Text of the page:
My Brief Thoughts/Opinions On Some Random Sports I Find Interesting
by Paul Ritacco III, Form VI
5 min. read — December 13, 2023
Max Verstappen and Red Bull - Winners in 2024?
With the 2023 F1 season now over, it’s time to look back on an interesting year and look ahead to 2024. Max Verstappen was unstoppable this season, winning all but three races, two of which were won by his teammate Sergio Perez. The fight for best-of-the-rest was tight, with George Russell coming in clutch with a third place finish in Abu Dhabi, leading Mercedes to second in the Constructors’ Championship (beating Ferrari by only three points). Despite his amazing career, seven-time World Champion Lewis Hamilton of Mercedes did not win a race for the second year in a row and only got third in the Drivers’ Championship (behind both the Red Bull drivers). As Red Bull looks towards next season, it seems likely that they will be on top again next year, but the other teams are hopefully going to be more competitive. The late season progress by Ferrari and McLaren, along with the early season performance by Aston Martin, and the continued performance of Mercedes means next year will hopefully be even more fun to watch than this one. As we say goodbye (and good riddance, in my opinion) to Red Bull’s RB19, teams now can ramp up development of their new cars. Red Bull can keep improving on their designs but other teams now have the opportunity to bring their cars to a more equal position, meaning lots of work ahead for them. Of course, many things can happen between now and next season, but for now it does look like Red Bull is here to stay. Personally, I’d love to see Red Bull go without a single win next season, but I don’t think that’s possible. I’d also like to see Lewis Hamilton win a race, which is more possible, but if Red Bull stays as dominant as this season, nobody’ll stand a chance.
Note: To put Verstappen’s dominance into perspective, if he was his own team, he would’ve won the constructor’s championship by 166 points. 166 points would be enough to put him above five entire teams, and that’s just the difference between his individual score and the number two team.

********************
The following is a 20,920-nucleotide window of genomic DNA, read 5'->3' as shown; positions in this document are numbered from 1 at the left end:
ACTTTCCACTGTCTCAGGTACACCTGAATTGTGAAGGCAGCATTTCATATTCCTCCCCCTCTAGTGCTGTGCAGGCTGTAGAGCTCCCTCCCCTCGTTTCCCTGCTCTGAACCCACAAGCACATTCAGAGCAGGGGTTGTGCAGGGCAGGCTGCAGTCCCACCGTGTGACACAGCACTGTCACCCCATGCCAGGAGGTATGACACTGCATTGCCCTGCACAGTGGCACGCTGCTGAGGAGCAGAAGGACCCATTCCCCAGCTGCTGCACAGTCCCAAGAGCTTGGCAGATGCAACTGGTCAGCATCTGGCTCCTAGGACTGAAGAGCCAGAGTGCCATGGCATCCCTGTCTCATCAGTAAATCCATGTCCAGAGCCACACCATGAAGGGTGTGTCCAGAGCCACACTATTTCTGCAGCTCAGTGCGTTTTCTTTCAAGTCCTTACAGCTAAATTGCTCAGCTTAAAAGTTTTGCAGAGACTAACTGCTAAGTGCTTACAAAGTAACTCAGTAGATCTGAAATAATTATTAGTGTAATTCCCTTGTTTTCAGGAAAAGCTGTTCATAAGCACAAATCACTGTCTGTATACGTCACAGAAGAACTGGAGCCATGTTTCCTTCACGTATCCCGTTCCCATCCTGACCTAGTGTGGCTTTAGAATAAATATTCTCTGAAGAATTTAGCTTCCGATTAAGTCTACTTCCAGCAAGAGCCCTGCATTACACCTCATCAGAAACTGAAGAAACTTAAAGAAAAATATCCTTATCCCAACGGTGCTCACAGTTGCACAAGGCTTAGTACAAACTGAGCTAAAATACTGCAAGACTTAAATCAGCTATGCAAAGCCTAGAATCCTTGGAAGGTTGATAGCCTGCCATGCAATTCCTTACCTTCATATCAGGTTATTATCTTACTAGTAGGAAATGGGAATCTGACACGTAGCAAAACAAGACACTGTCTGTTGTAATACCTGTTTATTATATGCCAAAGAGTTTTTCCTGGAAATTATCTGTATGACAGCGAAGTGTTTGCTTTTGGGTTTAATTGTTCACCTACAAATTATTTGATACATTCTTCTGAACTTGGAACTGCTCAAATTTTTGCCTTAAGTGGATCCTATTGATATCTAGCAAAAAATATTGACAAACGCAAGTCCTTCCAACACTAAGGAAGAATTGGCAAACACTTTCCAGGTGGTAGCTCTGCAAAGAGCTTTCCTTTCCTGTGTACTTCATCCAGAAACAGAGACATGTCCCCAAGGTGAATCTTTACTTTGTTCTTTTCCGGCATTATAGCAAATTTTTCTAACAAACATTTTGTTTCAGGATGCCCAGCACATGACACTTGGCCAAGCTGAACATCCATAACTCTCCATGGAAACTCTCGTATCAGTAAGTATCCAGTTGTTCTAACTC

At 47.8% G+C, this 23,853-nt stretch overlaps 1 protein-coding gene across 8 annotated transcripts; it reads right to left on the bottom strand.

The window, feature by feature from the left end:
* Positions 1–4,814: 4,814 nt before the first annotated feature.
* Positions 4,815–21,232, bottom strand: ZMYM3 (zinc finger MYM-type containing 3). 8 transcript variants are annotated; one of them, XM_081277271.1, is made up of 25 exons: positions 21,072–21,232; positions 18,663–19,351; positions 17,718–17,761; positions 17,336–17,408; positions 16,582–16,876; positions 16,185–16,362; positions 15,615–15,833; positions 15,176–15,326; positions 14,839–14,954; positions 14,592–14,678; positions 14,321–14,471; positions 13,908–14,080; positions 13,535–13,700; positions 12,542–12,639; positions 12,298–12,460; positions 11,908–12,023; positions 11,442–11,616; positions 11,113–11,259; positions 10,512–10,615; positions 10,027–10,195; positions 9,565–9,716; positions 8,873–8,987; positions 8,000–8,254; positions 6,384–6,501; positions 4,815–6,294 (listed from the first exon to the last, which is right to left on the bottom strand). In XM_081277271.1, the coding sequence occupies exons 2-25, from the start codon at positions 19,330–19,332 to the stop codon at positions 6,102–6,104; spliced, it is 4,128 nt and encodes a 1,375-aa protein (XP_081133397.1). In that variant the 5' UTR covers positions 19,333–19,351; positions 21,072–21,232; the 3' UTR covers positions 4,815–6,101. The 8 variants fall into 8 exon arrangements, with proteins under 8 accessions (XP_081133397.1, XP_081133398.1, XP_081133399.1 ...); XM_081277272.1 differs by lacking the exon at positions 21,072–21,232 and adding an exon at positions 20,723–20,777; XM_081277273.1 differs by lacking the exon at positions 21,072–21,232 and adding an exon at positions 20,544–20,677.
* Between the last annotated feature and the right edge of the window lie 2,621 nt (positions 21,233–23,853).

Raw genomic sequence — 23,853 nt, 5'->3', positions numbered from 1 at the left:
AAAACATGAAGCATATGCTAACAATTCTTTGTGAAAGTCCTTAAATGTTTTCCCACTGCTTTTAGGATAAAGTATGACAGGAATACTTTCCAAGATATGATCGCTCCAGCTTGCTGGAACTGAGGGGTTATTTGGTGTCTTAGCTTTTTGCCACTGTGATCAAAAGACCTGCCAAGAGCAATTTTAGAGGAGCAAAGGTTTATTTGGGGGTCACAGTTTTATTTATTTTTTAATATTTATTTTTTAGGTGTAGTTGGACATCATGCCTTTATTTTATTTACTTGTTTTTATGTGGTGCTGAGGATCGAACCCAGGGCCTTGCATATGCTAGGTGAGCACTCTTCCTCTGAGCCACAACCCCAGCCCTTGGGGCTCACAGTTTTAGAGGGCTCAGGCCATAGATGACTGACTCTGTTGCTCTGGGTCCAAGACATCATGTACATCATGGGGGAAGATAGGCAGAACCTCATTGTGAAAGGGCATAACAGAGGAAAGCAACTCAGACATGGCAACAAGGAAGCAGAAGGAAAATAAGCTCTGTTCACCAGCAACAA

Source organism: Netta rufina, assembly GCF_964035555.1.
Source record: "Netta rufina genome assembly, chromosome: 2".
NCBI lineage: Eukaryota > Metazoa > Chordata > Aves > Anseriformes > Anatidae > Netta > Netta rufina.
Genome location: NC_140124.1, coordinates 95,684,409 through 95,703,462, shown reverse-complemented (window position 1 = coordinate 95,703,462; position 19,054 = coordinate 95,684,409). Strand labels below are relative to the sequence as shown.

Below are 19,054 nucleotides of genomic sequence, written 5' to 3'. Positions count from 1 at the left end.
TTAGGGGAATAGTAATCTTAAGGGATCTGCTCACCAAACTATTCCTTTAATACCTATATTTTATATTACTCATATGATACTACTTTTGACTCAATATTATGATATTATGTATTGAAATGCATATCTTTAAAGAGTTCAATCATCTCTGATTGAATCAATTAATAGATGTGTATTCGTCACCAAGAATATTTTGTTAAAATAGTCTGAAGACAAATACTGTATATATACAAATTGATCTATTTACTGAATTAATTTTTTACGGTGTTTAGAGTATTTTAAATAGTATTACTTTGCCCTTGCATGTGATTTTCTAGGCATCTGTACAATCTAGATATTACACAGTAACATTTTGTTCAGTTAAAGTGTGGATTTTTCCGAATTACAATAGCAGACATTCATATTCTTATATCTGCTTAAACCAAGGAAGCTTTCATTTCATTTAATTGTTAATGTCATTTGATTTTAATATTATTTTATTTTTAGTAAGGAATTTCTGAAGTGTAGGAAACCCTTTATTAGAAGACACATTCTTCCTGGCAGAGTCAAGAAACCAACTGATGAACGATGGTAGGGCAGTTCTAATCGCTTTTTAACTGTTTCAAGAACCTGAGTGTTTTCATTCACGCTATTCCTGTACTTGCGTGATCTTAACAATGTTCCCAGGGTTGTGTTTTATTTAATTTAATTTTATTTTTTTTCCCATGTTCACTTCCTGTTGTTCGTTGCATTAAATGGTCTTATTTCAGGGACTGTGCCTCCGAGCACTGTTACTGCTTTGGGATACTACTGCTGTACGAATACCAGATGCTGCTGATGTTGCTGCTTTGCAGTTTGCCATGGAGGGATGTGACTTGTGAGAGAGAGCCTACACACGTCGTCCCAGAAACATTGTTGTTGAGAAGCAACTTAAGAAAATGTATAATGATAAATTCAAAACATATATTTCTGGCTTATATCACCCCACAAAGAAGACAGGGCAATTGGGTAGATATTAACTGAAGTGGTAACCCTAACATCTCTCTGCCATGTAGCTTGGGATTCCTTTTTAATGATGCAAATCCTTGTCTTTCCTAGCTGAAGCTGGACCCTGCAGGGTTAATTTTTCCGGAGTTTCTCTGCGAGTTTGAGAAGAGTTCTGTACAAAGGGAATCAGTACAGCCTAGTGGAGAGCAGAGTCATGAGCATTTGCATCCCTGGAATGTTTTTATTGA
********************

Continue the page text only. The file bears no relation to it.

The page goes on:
As Ovi eyes 895, where are the Capitals?
The Capitals did not make the Stanley Cup playoffs last season, the first time they’ve missed the playoffs in eight years. The current team looks almost nothing like the team that won the Cup in 2018, barring a few familiar faces. So with a changing team, should the strategy change? Of course, but it’s more complicated than that. Some Caps fans want to focus on getting Ovechkin goals until he breaks Wayne Gretzky’s record, while others don’t want that to come at the expense of the team. Ovi entered the season with 822 career goals to Gretzky’s 894. Even at his old goal-scoring pace (and staying injury-free), passing the Great One will take him at least two seasons. Can the Caps afford to spend two more seasons focused solely on Ovechkin? The simple answer is no. The Capitals are a team and have to focus on that, but that doesn’t mean they have to throw Ovechkin’s quest out the window. Instead, they should work on building out their team, as that can’t hurt Ovi. A better team around him means better goal-scoring opportunities (and when Ovi retires, they won’t have to start from square one). Right now, the Capitals are one of the lowest-scoring teams in the NHL, which hurts both the team and Ovi, but the season is still new. In the end, I can’t wait for Ovi to break the goal record, but I also can’t wait to see the Caps get back to the playoffs.
In a close NFL, who reigns supreme?
After thirteen weeks, the playoff picture is starting to shape up, but some things are still unclear. The AFC is looking somewhat different from past years. Despite losing to the Broncos and Packers, two teams which are starting to look better, the Chiefs are still in control of the division, though they might not get the bye with the way the other AFC teams are playing. The Heartbreak Bills are at it again – they’ve barely managed to hold on to second in their division, and after their overtime loss to Philadelphia (and an upcoming schedule that includes the Cowboys, Chiefs, and Dolphins), the Bills’ playoff hopes seem to be fading away. The Bengals, with the loss of Joe Burrow, are also essentially out of the playoff picture. The Dolphins are 9-3, going 9-0 against bad teams and 0-3 against good teams and leading their division. The Texans actually look like a team. The NFC is also competitive, but more predictable than the AFC - the Eagles look to be cruising to a second straight division title, and the Cowboys are solidly in place to get a wild card spot, though the Eagles/Cowboys Week 14 game could change all of that. The 49ers are looking stronger than ever, demolishing the Eagles in their week thirteen matchup against Philadelphia, and the Saints / Falcons / Buccaneers are close, though a Chiefs/Eagles rematch isn’t off the table yet, but with the way the Chiefs are playing, they may not make it that far. Some teams are performing as expected, but with injuries and bad luck, others are worse, leaving spots open for some unexpected surprises. Who knows how this season will end – CJ Stroud could carry the Texans to a Super Bowl victory for all I know. I’d love to see a Bills/49ers Super Bowl, but that probably won’t happen this year. Maybe next year the Bills can figure out how to play without getting penalized every single drive.
Note: In the end, while things may not look like they were predicted, predictions can be wrong. A “Sports Illustrated” article had the Titans and Patriots winning their divisions (both going 10-7), and look how that’s going…